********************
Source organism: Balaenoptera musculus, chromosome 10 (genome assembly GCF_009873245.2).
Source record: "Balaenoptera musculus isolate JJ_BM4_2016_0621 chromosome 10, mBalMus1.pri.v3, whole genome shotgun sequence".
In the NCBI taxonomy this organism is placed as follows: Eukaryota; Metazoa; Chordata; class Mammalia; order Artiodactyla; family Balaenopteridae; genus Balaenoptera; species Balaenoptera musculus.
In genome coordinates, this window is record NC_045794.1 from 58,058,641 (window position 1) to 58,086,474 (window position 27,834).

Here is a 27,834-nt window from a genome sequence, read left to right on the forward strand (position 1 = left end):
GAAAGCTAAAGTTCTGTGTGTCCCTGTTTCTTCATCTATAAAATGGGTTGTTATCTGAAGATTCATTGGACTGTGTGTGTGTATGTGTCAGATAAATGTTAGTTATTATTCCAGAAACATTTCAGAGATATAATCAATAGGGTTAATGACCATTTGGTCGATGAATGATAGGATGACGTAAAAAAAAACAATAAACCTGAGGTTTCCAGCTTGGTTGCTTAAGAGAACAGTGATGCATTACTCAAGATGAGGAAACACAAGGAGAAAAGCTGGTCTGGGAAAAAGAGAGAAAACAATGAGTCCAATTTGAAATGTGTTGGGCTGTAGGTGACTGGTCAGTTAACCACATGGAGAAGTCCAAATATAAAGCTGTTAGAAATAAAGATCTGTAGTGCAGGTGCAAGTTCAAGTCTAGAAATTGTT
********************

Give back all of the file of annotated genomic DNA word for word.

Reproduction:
Source organism: Balaenoptera musculus, chromosome 10 (genome assembly GCF_009873245.2).
Source record: "Balaenoptera musculus isolate JJ_BM4_2016_0621 chromosome 10, mBalMus1.pri.v3, whole genome shotgun sequence".
In the NCBI taxonomy this organism is placed as follows: Eukaryota; Metazoa; Chordata; class Mammalia; order Artiodactyla; family Balaenopteridae; genus Balaenoptera; species Balaenoptera musculus.
In genome coordinates, this window is record NC_045794.1 from 58,058,641 (window position 1) to 58,086,474 (window position 27,834).

Here is a 27,834-nt window from a genome sequence, read left to right on the forward strand (position 1 = left end):
GAAAGCTAAAGTTCTGTGTGTCCCTGTTTCTTCATCTATAAAATGGGTTGTTATCTGAAGATTCATTGGACTGTGTGTGTGTATGTGTCAGATAAATGTTAGTTATTATTCCAGAAACATTTCAGAGATATAATCAATAGGGTTAATGACCATTTGGTCGATGAATGATAGGATGACGTAAAAAAAAACAATAAACCTGAGGTTTCCAGCTTGGTTGCTTAAGAGAACAGTGATGCATTACTCAAGATGAGGAAACACAAGGAGAAAAGCTGGTCTGGGAAAAAGAGAGAAAACAATGAGTCCAATTTGAAATGTGTTGGGCTGTAGGTGACTGGTCAGTTAACCACATGGAGAAGTCCAAATATAAAGCTGTTAGAAATAAAGATCTGTAGTGCAGGTGCAAGTTCAAGTCTAGAAATTGTT